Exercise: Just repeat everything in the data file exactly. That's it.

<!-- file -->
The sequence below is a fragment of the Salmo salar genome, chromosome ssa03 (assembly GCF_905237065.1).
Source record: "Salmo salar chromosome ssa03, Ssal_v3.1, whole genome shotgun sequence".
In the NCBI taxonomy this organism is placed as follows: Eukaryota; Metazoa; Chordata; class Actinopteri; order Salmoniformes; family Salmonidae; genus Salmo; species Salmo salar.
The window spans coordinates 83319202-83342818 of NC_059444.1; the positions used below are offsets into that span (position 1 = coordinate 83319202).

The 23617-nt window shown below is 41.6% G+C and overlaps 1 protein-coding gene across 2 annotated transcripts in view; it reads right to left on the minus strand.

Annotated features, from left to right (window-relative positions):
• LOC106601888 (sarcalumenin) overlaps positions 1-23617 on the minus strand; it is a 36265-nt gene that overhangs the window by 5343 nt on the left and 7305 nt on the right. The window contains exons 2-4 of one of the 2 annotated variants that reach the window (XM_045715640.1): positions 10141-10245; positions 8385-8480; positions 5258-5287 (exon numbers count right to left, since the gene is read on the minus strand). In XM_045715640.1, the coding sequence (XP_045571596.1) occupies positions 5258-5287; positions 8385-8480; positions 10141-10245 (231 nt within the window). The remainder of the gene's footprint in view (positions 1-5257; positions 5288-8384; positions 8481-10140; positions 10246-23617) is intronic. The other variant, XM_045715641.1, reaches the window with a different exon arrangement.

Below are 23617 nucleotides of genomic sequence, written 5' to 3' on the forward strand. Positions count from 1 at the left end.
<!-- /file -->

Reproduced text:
The sequence below is a fragment of the Salmo salar genome, chromosome ssa03 (assembly GCF_905237065.1).
Source record: "Salmo salar chromosome ssa03, Ssal_v3.1, whole genome shotgun sequence".
In the NCBI taxonomy this organism is placed as follows: Eukaryota; Metazoa; Chordata; class Actinopteri; order Salmoniformes; family Salmonidae; genus Salmo; species Salmo salar.
The window spans coordinates 83319202-83342818 of NC_059444.1; the positions used below are offsets into that span (position 1 = coordinate 83319202).

The 23617-nt window shown below is 41.6% G+C and overlaps 1 protein-coding gene across 2 annotated transcripts in view; it reads right to left on the minus strand.

Annotated features, from left to right (window-relative positions):
• LOC106601888 (sarcalumenin) overlaps positions 1-23617 on the minus strand; it is a 36265-nt gene that overhangs the window by 5343 nt on the left and 7305 nt on the right. The window contains exons 2-4 of one of the 2 annotated variants that reach the window (XM_045715640.1): positions 10141-10245; positions 8385-8480; positions 5258-5287 (exon numbers count right to left, since the gene is read on the minus strand). In XM_045715640.1, the coding sequence (XP_045571596.1) occupies positions 5258-5287; positions 8385-8480; positions 10141-10245 (231 nt within the window). The remainder of the gene's footprint in view (positions 1-5257; positions 5288-8384; positions 8481-10140; positions 10246-23617) is intronic. The other variant, XM_045715641.1, reaches the window with a different exon arrangement.

Below are 23617 nucleotides of genomic sequence, written 5' to 3' on the forward strand. Positions count from 1 at the left end.